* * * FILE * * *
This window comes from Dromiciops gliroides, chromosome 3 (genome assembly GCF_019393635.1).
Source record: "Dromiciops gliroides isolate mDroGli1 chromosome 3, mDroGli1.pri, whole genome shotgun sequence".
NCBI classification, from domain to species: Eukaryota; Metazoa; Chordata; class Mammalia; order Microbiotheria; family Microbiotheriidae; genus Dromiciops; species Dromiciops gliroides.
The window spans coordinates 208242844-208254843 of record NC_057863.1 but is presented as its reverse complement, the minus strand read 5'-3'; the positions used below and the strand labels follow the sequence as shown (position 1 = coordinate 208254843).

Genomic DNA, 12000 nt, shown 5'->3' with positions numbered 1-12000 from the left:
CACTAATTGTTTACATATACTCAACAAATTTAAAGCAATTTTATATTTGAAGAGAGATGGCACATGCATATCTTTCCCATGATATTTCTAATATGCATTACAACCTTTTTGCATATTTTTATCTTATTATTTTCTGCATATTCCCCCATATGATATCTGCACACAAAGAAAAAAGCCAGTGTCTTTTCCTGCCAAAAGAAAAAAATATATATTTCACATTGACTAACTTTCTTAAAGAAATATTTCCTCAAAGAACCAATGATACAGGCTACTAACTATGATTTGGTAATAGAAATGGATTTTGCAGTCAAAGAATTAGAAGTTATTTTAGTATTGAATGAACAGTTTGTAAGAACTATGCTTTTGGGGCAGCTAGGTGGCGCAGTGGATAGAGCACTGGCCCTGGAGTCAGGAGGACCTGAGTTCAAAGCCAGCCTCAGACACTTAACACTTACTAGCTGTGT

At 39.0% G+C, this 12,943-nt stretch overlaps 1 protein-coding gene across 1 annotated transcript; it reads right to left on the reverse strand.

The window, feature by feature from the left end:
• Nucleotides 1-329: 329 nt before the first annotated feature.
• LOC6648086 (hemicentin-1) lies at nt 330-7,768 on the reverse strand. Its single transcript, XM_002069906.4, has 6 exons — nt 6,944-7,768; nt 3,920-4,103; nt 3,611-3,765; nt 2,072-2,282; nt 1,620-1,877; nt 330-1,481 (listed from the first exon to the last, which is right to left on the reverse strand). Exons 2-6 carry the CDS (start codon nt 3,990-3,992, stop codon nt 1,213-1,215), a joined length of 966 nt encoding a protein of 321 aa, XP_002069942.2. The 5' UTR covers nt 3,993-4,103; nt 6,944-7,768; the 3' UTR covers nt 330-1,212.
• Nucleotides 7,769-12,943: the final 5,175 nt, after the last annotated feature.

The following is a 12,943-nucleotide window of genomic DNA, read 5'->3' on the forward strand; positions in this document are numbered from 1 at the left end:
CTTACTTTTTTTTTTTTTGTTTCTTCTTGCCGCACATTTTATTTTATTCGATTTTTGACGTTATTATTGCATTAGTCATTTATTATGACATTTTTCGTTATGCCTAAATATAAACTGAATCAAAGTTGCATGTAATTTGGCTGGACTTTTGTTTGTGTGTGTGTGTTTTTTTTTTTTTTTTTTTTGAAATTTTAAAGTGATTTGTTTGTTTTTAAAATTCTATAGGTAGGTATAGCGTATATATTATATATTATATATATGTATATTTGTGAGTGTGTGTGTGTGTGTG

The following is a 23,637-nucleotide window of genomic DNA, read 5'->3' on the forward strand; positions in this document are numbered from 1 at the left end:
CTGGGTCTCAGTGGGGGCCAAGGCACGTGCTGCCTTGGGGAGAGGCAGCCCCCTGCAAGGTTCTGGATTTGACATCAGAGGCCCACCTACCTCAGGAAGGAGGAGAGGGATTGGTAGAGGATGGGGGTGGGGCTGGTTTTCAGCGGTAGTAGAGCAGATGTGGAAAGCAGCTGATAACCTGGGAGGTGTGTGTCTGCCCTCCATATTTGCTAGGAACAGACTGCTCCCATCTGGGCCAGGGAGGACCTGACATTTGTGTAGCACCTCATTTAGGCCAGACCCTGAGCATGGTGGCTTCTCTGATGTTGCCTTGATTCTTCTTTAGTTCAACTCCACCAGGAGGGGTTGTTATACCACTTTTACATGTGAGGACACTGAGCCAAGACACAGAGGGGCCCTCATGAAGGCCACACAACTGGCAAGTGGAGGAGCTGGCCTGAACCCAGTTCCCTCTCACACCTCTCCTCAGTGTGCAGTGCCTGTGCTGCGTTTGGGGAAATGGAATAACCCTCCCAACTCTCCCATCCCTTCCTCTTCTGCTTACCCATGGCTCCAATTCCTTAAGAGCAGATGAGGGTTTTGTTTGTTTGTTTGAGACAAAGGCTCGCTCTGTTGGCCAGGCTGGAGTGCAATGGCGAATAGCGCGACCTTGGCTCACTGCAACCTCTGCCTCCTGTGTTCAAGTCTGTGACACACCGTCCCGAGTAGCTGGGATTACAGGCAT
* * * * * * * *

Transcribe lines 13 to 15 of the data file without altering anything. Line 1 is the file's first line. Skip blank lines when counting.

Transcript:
CTTACTTTTTTTTTTTTTGTTTCTTCTTGCCGCACATTTTATTTTATTCGATTTTTGACGTTATTATTGCATTAGTCATTTATTATGACATTTTTCGTTATGCCTAAATATAAACTGAATCAAAGTTGCATGTAATTTGGCTGGACTTTTGTTTGTGTGTGTGTGTTTTTTTTTTTTTTTTTTTTGAAATTTTAAAGTGATTTGTTTGTTTTTAAAATTCTATAGGTAGGTATAGCGTATATATTATATATTATATATATGTATATTTGTGAGTGTGTGTGTGTGTGTG

The following is a 23,637-nucleotide window of genomic DNA, read 5'->3' on the forward strand; positions in this document are numbered from 1 at the left end:
CTGGGTCTCAGTGGGGGCCAAGGCACGTGCTGCCTTGGGGAGAGGCAGCCCCCTGCAAGGTTCTGGATTTGACATCAGAGGCCCACCTACCTCAGGAAGGAGGAGAGGGATTGGTAGAGGATGGGGGTGGGGCTGGTTTTCAGCGGTAGTAGAGCAGATGTGGAAAGCAGCTGATAACCTGGGAGGTGTGTGTCTGCCCTCCATATTTGCTAGGAACAGACTGCTCCCATCTGGGCCAGGGAGGACCTGACATTTGTGTAGCACCTCATTTAGGCCAGACCCTGAGCATGGTGGCTTCTCTGATGTTGCCTTGATTCTTCTTTAGTTCAACTCCACCAGGAGGGGTTGTTATACCACTTTTACATGTGAGGACACTGAGCCAAGACACAGAGGGGCCCTCATGAAGGCCACACAACTGGCAAGTGGAGGAGCTGGCCTGAACCCAGTTCCCTCTCACACCTCTCCTCAGTGTGCAGTGCCTGTGCTGCGTTTGGGGAAATGGAATAACCCTCCCAACTCTCCCATCCCTTCCTCTTCTGCTTACCCATGGCTCCAATTCCTTAAGAGCAGATGAGGGTTTTGTTTGTTTGTTTGAGACAAAGGCTCGCTCTGTTGGCCAGGCTGGAGTGCAATGGCGAATAGCGCGACCTTGGCTCACTGCAACCTCTGCCTCCTGTGTTCAAGTCTGTGACACACCGTCCCGAGTAGCTGGGATTACAGGCAT